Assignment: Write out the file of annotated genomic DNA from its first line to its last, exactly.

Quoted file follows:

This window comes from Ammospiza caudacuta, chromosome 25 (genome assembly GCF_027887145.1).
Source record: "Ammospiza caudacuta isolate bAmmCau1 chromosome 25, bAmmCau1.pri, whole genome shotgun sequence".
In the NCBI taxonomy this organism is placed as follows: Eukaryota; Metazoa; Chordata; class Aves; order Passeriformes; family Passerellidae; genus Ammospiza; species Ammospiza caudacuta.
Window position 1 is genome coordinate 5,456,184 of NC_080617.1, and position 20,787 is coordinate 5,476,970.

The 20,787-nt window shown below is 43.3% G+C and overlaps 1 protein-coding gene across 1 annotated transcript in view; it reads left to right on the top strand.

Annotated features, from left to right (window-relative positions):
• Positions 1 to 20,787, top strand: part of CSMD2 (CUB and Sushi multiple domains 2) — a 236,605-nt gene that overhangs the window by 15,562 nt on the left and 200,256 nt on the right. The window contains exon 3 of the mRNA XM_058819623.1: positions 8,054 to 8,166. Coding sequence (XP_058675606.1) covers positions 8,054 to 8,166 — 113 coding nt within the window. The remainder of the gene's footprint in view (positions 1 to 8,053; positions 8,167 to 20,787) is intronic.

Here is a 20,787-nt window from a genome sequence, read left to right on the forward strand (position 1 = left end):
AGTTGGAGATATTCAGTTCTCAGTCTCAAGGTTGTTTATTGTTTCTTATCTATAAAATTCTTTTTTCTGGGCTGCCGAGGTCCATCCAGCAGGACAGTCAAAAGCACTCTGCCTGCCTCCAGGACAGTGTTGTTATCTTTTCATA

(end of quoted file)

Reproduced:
This window comes from Ammospiza caudacuta, chromosome 25 (genome assembly GCF_027887145.1).
Source record: "Ammospiza caudacuta isolate bAmmCau1 chromosome 25, bAmmCau1.pri, whole genome shotgun sequence".
In the NCBI taxonomy this organism is placed as follows: Eukaryota; Metazoa; Chordata; class Aves; order Passeriformes; family Passerellidae; genus Ammospiza; species Ammospiza caudacuta.
Window position 1 is genome coordinate 5,456,184 of NC_080617.1, and position 20,787 is coordinate 5,476,970.

The 20,787-nt window shown below is 43.3% G+C and overlaps 1 protein-coding gene across 1 annotated transcript in view; it reads left to right on the top strand.

Annotated features, from left to right (window-relative positions):
• Positions 1 to 20,787, top strand: part of CSMD2 (CUB and Sushi multiple domains 2) — a 236,605-nt gene that overhangs the window by 15,562 nt on the left and 200,256 nt on the right. The window contains exon 3 of the mRNA XM_058819623.1: positions 8,054 to 8,166. Coding sequence (XP_058675606.1) covers positions 8,054 to 8,166 — 113 coding nt within the window. The remainder of the gene's footprint in view (positions 1 to 8,053; positions 8,167 to 20,787) is intronic.

Here is a 20,787-nt window from a genome sequence, read left to right on the forward strand (position 1 = left end):
AGTTGGAGATATTCAGTTCTCAGTCTCAAGGTTGTTTATTGTTTCTTATCTATAAAATTCTTTTTTCTGGGCTGCCGAGGTCCATCCAGCAGGACAGTCAAAAGCACTCTGCCTGCCTCCAGGACAGTGTTGTTATCTTTTCATA